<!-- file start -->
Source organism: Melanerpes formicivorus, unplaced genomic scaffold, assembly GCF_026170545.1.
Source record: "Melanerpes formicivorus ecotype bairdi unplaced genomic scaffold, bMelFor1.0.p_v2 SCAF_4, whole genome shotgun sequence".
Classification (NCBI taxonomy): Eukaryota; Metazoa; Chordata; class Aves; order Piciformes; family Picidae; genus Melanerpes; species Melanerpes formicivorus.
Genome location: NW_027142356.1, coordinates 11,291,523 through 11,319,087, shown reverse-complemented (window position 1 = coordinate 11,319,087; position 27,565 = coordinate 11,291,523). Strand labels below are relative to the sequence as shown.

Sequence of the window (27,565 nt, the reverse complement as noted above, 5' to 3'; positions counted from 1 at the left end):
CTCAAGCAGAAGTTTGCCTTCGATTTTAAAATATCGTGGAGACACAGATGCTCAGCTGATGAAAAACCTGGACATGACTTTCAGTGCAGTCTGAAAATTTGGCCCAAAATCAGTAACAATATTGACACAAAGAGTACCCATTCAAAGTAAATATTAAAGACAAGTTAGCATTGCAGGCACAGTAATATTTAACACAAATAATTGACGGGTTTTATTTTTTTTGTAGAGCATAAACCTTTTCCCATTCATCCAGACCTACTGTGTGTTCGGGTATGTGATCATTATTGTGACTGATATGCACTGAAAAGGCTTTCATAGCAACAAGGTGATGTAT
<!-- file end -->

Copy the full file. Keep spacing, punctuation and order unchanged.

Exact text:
Source organism: Melanerpes formicivorus, unplaced genomic scaffold, assembly GCF_026170545.1.
Source record: "Melanerpes formicivorus ecotype bairdi unplaced genomic scaffold, bMelFor1.0.p_v2 SCAF_4, whole genome shotgun sequence".
Classification (NCBI taxonomy): Eukaryota; Metazoa; Chordata; class Aves; order Piciformes; family Picidae; genus Melanerpes; species Melanerpes formicivorus.
Genome location: NW_027142356.1, coordinates 11,291,523 through 11,319,087, shown reverse-complemented (window position 1 = coordinate 11,319,087; position 27,565 = coordinate 11,291,523). Strand labels below are relative to the sequence as shown.

Sequence of the window (27,565 nt, the reverse complement as noted above, 5' to 3'; positions counted from 1 at the left end):
CTCAAGCAGAAGTTTGCCTTCGATTTTAAAATATCGTGGAGACACAGATGCTCAGCTGATGAAAAACCTGGACATGACTTTCAGTGCAGTCTGAAAATTTGGCCCAAAATCAGTAACAATATTGACACAAAGAGTACCCATTCAAAGTAAATATTAAAGACAAGTTAGCATTGCAGGCACAGTAATATTTAACACAAATAATTGACGGGTTTTATTTTTTTTGTAGAGCATAAACCTTTTCCCATTCATCCAGACCTACTGTGTGTTCGGGTATGTGATCATTATTGTGACTGATATGCACTGAAAAGGCTTTCATAGCAACAAGGTGATGTAT